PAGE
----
Regulations, Probably Even Type-Approval Coming for Electric Step-Scooters
BRUSSELS, Belgium – You can see them in more and more cities around Europe. And the numbers of docked and/or free-floating electric step-scooters on offer on the streets is growing like wildfire. As well as their use. With that accidents occur, recently the first fatal one in Brussels, triggering major concerns among officials and institutions at many levels. The result is that regulations will be coming, probably even set by the EU.
A recent market study by researcher Mobility Foresight estimates that electric step-scooters are currently being used in some 35 Capitals and cities around Europe with Paris and Berlin being the hotspots. More, much more is to come which is evidenced by just looking around in city traffic where step-scooter users are popping up in growing numbers. That also caught the eye of ‘Brussels’ where it’s a hot topic now. At least that says Manuel Marsilio, General Manager of the Confederation of the European Bicycle Industry (CONEBI).
Brussels getting very concerned
“With the first fatal accident involving an electric step-scooter user that happened recently and with usage growing rapidly, Brussels is starting to be seriously concerned. Moreover, electric step scooters can sometimes reach very high speeds that go beyond 25 km/h and there are rising concerns about unpredictable braking incidents,” explains Marsilio. “As a result at European level, rumours says that there might be work on EU policy guidelines, in full respect of the subsidiarity principle. And taking into account that e-step-scooters were just recently legalized in Germany and are totally forbidden on public roads in the UK currently.”
The CONEBI GM adds that there’s ongoing work taking place at CEN level.
Safety standard for personal light electric vehicles
At that level already in 2016 work started for getting to a voluntary standard that will provide safety requirements for personal light electric vehicles (PLEVs). A framework dealing with their use is to be developed for new modes of urban mobility like electric step-scooters, Segway’s and self-balancing vehicles (including single wheel transporters). These PLEVs are currently put on the market without prior harmonized test methods based on shared methods. European Directives do indeed exist, but they don’t provide any specific requirements for these machines, nor do they prevent the sale of badly performing or even hazardous products. Here’s more on the safety standard for PLEVs.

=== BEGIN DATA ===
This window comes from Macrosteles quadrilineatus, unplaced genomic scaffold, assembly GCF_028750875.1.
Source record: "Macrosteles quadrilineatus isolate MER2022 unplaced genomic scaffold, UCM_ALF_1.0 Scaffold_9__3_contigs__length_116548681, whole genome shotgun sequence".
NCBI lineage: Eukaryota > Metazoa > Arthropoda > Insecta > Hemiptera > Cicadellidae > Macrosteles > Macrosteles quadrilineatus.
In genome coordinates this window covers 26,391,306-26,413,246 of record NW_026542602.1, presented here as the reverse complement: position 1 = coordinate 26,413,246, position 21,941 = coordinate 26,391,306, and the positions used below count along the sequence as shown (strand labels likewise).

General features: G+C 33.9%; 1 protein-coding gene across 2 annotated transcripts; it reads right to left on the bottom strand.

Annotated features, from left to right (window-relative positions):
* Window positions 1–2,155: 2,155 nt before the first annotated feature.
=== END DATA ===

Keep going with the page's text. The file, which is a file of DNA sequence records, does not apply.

Within type-approval scope?
The question is also whether electric step-scooters, which in many cases are equipped with motors of over 250W and capable of speeds of over 25km/h, are to be considered like e-bikes. Meaning that more is needed for protecting users than just a safety standard like EN 15194 that applies to 25km/h electric bicycles.
On this Manuel Marsilio says “Maybe such electric step-scooters have to fall within the current type-approval scope applying for instance to e-scooters, e-mopeds, or other vehicles with over 250W motors which are throttle operated.”
Measures set by national governments
The comments made by the CONEBI GM make clear that the awareness process for what electric step-scooters sharing and their use in cities are bringing, has only just started in Brussels. If it means that EU regulations are still a long way off. But measures could also be set by national governments, as is the case in France already. See for that our next report in this Bike Europe newsletter.